Do You Live in One of the 11 Sanctuary States or the District of Columbia?
What Is A Sanctuary State?
Sanctuary policies are those followed by towns, cities, counties, states, and other jurisdictions that restrict most forms of cooperation with federal immigration authorities. While jurisdictions are not compelled by federal law to participate in federal immigration enforcement activities, federal law (8 USC § 1373) prohibits them from actively obstructing enforcement of federal law. In addition, sanctuary policies may violate the supremacy clause of the United States Constitution (Article VI, Clause 2) and the 10th Amendment.
Most importantly, sanctuary policies place the public at risk by preventing the federal authorities from locating, arresting, and prosecuting criminal aliens. The result is that all residents, including legal immigrants and illegal aliens, are in danger of being victimized, even killed, by criminal illegal aliens who benefited from protections afforded by sanctuary policies.
Currently, there are 11 states in the nation that have through executive action or passage of a law declared themselves “sanctuary states.” Although not a state, the District of Columbia is also considered a sanctuary jurisdiction. All are part the approximately 600 sanctuary jurisdictions in the U.S., most of which were established after 2000.
The 11 Sanctuary States
California became a sanctuary state after Gov. Jerry Brown (D) signed Senate Bill 54, the California Values Act, in October 2017.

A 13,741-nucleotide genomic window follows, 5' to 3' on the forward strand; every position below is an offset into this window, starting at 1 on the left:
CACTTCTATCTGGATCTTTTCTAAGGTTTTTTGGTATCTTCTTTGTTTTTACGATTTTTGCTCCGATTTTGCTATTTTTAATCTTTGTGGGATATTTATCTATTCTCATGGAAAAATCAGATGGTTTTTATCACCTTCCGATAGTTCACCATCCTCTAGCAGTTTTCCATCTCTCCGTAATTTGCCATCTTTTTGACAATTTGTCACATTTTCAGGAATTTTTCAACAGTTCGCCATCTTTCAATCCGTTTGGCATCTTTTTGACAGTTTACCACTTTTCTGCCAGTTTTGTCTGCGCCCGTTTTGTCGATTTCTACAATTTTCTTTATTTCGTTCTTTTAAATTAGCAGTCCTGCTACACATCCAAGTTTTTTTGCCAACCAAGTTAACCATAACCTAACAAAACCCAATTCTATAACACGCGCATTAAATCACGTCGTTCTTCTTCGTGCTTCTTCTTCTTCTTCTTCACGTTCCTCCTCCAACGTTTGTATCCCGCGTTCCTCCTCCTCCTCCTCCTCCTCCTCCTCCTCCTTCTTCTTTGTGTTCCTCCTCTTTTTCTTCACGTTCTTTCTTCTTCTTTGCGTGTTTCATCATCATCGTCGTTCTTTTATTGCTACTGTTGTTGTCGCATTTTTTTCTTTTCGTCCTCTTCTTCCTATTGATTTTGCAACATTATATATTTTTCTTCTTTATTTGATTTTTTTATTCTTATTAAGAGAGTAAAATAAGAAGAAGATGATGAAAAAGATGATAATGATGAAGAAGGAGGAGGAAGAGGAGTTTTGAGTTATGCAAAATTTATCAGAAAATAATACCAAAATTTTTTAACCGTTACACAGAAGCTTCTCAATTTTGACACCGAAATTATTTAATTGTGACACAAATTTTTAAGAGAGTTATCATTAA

With almost 40 million residents, California is the most populous sanctuary state.
At least 16 cities and/or counties in Southern California have expressed opposition to the state law by either filing lawsuits or passing local ordinances.
In response to Colorado’s action, the Trump administration legally withheld some $2.7 million in previously approved federal law enforcement grants.
Saying the state’s sanctuary law is not strong enough, state Sen. Julie Gonzalez introduced legislation in February to prevent Immigration and Customs Enforcement (ICE) officers from entering courthouses to make civil arrests.
The Nutmeg State became a sanctuary state when its legislature passed the Trust Act in 2013, and it was signed by Gov. Dannel Malloy (D).
The law prohibits state and local law enforcement from honoring ICE immigration detainers under most circumstances.
In June 2019, Gov. Ned Lamont (D) signed legislation, which went into effect in October, that further expanded the 2013 sanctuary statute.
Illinois became a sanctuary state in 2017 when Gov. Bruce Rauner (R) signed the Illinois Trust Act
It is the sixth most populous state in the union, making it one of the largest sanctuary states.
In 2019, Gov. J.B. Pritzker (D) signed three bills expanding the sanctuary law. The bills together would ban alien detention centers, prohibit local law enforcement from cooperating with ICE, and would limit immigration enforcement at public schools and universties, libraries, hospitals, and courthouses.
In July 2017, Massachusetts’ Supreme Judicial Court issued a ruling in the Lunn v. Commonwealth case which effectively made it a sanctuary state.
According to the Pew Research Center, the Bay State’s illegal alien population grew more than any other state’s from 2007 to 2017 — a 60,000 spike that costs Massachusetts taxpayers and risks public safety.
The town of Cambridge went even further in 2020 when it passed a law advising police not to arrest illegal aliens for driving without a license.
New Jersey became a sanctuary state on March 15, 2019 when a November 29, 2018 directive issued by state Attorney General Gurbir Grewal (D) went into effect.